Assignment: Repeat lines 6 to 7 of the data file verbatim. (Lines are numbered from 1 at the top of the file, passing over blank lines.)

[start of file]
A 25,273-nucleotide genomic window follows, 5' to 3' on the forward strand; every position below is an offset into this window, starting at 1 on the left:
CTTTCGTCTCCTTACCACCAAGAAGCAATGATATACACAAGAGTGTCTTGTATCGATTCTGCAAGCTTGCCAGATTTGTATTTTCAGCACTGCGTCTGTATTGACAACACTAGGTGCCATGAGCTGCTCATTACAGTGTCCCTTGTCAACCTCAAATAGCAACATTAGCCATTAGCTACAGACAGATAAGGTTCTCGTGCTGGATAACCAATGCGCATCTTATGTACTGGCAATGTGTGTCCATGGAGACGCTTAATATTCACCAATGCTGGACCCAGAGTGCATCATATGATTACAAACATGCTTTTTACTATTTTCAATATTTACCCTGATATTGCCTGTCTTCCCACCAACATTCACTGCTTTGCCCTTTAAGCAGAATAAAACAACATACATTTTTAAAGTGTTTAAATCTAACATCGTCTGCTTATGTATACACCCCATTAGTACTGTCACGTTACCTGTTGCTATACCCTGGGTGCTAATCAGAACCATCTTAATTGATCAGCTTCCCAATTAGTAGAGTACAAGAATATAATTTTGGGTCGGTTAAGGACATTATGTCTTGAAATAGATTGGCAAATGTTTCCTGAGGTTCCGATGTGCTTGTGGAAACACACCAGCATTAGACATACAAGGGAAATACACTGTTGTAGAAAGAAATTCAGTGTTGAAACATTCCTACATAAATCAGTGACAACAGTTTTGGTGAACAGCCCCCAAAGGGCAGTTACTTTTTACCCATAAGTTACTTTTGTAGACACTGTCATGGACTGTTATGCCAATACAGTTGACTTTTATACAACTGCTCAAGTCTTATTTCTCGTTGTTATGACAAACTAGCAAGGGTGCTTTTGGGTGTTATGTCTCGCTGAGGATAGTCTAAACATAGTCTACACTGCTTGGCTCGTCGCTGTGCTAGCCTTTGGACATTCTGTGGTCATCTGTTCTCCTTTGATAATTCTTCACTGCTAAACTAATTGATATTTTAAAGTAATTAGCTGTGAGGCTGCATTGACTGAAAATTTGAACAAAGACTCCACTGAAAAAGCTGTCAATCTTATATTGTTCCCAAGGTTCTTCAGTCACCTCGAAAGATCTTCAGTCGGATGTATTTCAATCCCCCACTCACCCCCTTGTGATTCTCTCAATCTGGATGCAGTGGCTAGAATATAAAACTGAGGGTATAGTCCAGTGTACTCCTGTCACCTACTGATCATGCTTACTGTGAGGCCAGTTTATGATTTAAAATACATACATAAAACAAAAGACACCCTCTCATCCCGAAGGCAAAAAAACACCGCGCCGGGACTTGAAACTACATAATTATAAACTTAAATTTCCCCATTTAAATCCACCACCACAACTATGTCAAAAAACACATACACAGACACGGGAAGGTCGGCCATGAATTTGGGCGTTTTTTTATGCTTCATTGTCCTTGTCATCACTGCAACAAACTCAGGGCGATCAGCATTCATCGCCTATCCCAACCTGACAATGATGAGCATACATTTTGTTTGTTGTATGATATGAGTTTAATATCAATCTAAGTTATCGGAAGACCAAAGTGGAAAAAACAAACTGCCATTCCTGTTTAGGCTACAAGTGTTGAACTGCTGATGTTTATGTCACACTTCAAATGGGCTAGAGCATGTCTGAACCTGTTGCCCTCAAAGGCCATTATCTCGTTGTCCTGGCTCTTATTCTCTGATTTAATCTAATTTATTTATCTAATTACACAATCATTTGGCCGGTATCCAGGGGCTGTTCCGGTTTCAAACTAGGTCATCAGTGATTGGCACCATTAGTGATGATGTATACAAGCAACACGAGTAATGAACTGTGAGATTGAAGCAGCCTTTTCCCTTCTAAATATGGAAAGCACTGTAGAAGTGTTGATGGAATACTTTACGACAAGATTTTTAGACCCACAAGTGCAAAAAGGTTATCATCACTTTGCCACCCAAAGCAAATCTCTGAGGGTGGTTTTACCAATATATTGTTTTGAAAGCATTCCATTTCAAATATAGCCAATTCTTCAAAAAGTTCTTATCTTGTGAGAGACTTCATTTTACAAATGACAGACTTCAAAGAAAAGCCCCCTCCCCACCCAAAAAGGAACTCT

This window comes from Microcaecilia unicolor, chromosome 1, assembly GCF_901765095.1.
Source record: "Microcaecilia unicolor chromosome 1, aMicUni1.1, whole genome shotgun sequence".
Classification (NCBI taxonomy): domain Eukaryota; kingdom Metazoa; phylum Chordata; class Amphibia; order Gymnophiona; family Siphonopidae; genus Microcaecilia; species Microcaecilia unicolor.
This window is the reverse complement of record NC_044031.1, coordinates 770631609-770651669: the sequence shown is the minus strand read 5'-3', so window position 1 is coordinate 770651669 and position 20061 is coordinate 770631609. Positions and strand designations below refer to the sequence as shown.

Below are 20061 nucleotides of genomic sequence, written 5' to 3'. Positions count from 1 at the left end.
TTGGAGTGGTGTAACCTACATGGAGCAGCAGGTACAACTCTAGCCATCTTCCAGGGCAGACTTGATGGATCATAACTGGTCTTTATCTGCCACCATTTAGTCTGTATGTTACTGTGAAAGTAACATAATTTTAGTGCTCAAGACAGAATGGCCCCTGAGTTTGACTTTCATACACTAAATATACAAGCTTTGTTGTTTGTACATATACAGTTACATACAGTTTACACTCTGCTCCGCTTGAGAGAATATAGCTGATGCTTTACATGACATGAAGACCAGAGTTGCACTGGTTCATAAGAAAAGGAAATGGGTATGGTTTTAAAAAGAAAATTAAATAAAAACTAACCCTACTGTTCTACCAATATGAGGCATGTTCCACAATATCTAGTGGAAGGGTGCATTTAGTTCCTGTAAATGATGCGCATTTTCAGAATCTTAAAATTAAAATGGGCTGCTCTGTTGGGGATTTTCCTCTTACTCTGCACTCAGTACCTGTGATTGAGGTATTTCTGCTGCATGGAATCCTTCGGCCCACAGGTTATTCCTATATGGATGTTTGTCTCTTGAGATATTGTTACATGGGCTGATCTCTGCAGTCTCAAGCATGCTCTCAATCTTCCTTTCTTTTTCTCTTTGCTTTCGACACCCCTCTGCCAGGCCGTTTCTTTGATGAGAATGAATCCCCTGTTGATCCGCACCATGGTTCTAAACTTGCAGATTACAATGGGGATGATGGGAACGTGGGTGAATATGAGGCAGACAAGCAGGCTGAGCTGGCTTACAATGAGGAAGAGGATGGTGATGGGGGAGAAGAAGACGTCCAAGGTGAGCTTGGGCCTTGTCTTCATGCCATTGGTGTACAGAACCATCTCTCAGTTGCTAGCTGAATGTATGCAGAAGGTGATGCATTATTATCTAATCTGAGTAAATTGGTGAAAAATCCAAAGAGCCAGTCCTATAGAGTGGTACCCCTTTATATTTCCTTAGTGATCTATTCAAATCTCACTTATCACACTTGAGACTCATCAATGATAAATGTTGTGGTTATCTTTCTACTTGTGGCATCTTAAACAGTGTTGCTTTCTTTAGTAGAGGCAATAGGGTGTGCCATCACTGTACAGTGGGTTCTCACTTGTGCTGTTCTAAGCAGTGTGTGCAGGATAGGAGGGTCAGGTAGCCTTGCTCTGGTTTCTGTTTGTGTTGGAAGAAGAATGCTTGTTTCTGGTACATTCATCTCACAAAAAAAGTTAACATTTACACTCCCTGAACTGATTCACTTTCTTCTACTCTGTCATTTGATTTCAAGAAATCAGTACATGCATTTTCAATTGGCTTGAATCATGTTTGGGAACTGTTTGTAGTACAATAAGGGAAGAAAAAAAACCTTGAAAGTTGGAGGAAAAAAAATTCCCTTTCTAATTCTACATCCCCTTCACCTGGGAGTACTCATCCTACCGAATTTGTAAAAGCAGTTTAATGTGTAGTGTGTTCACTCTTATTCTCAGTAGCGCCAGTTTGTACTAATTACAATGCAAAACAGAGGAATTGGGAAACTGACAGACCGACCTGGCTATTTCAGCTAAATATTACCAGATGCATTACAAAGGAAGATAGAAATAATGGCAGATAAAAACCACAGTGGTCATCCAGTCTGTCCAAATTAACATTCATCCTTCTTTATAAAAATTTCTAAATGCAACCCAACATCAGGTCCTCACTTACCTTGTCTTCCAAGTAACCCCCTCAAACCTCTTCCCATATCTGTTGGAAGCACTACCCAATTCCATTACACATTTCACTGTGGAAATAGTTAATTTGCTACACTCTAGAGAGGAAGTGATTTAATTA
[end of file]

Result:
This window is the reverse complement of record NC_044031.1, coordinates 770631609-770651669: the sequence shown is the minus strand read 5'-3', so window position 1 is coordinate 770651669 and position 20061 is coordinate 770631609. Positions and strand designations below refer to the sequence as shown.

Below are 20061 nucleotides of genomic sequence, written 5' to 3'. Positions count from 1 at the left end.